· Moving to Venezuela, another IPS report looks at old problems of violence within the Venezuelan police forces. Alfredo Ruiz of the non-governmental Justice and Peace Support Network describes a situation in which “torture and human rights violations” have “persisted for decades” and where those responsible can still today “be found in many police forces and several military corps.” Since 1995, the organization RedSalud DDHH has documented and helped with over 470 cases of torture and cruel and inhuman treatment all around Venezuela, but particularly in the capital of Caracas. A long history of impunity, the report concludes, remains one of the most pressing challenges for the country.
· A recommended rights-related piece from Juan Forero at the Washington Post this weekend. Forero reports on the Inter-American Human Rights Court’s decision last week which held the Colombian government responsible for the murder of Communist Party Senator, Manuel Cepeda, in 1994. According to the Post,
“As President Alvaro Uribe prepares to leave office in August after eight years in power, investigators at the Inter-American Commission on Human Rights, a branch of the OAS, are grappling with many of these cases. The most recent have triggered a national and international firestorm over the army's systematic killing of peasant farmers to inflate combat kills and revelations that Uribe's secret police spied on opponents, foreign diplomats and rights groups.”
While the greatest number of rights complaints to the inter-American justice system have come from Peru (1400), the paper says it’s “Washington's closest ally in the region, Colombia, “where the most serious cases of abuse” have emerged. “In all, the commission is evaluating 1,055 cases. Dozens of the cases of serious violations took place during Uribe's administration,” says the paper.
· The Inter-American Court of Human Rights also recently condemned the 1981 forced disappearance of Guatemalan indigenous leader, Florencio Chitay Nech.” As in previous cases, the court has urged the Guatemalan government to “carry out an in-depth investigation of what happened and to punish those found responsible.”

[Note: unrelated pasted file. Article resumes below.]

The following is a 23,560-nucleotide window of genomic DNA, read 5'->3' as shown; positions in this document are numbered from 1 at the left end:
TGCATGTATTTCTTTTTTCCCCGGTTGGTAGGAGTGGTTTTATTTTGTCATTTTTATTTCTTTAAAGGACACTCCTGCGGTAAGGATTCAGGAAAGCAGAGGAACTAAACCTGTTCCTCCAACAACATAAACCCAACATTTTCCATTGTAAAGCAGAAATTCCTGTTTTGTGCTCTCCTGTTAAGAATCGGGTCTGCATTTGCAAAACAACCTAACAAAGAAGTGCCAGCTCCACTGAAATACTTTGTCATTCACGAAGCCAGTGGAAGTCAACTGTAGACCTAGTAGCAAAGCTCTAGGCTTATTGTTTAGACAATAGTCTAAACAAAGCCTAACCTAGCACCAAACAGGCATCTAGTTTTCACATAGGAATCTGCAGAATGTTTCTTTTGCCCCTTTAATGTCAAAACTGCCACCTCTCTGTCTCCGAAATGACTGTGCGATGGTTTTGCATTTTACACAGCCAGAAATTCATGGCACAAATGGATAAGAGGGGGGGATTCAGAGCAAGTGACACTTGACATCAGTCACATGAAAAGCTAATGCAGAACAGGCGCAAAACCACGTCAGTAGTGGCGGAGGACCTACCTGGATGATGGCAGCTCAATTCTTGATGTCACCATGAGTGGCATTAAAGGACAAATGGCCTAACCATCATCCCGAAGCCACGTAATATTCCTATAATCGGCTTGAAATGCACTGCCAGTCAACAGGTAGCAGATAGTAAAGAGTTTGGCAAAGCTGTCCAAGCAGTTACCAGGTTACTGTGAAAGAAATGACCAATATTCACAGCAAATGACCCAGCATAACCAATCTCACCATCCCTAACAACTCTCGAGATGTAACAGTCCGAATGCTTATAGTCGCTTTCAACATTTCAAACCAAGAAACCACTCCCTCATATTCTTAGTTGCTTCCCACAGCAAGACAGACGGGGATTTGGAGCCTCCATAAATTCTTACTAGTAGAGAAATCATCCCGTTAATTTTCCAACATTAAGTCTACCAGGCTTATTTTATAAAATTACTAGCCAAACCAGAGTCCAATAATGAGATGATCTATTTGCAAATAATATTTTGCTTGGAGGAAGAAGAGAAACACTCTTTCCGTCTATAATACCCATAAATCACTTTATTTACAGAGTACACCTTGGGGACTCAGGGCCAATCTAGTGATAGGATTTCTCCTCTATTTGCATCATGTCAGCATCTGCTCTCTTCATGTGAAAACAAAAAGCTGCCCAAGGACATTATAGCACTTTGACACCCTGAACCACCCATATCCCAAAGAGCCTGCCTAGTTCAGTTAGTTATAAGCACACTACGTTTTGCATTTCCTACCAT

· The Miami Herald says Haitian President Rene Preval has “issued two presidential decrees, each designating Nov. 28 as the official date for Haiti's presidential and postponed legislative elections.”
· Larry Rother in this weekend’s NY Times is none-too-kind to Oliver Stone’s new movie on the Latin American Left, South of the Border.
· On Cuba, a new press release from the Center for Democracy in the Americas on the House Agricultural Committee’s decision to mark-up legislation that seeks to end the US Cuba travel ban and remove impediments for US agricultural exports to the island. According to the release, the Agriculture Committee has scheduled a mark-up of H.R. 4645, introduced by Chairman Collin Peterson with support from 62 cosponsors, for June 30, 2010.
· Which leads to opinions. Mary Anastasia O’Grady is confused about why the US Congress would be bringing up the issue of Cuba and the travel ban right now. True to form, she connects that issue with Hugo Chavez and the one-year anniversary of the coup in Honduras.
“Why were the Obama administration and key congressional Democrats obsessed, for seven months, with trying to force Honduras to take Mr. Zelaya back? Why did the U.S. pull visas, deny aid, and lead an international campaign to isolate the tiny Central American democracy? To paraphrase many Americans who wrote to me during the stand-off: "Whose side are these guys on anyway?"
Such doubts about the motivations of the party in power in Washington will be hard to ignore this week as the Democrats try to put U.S. Cuba policy back on the legislative agenda.”
Similarly, Jaime Daremblum of the Hudson Institute calls Juan Manuel Santos’s victory in Colombia a “defeat for Hugo Chavez” in the Weekly Standard. And Andres Oppenheimer says Latin America’s rich must be more generous. A new report shows the region’s wealthiest individuals got even richer during the global economic downturn of the last few years. “But what should be more worrisome,” claims Oppenheimer, “is that the region’s wealthy plan to give less to charity than their counterparts elsewhere.”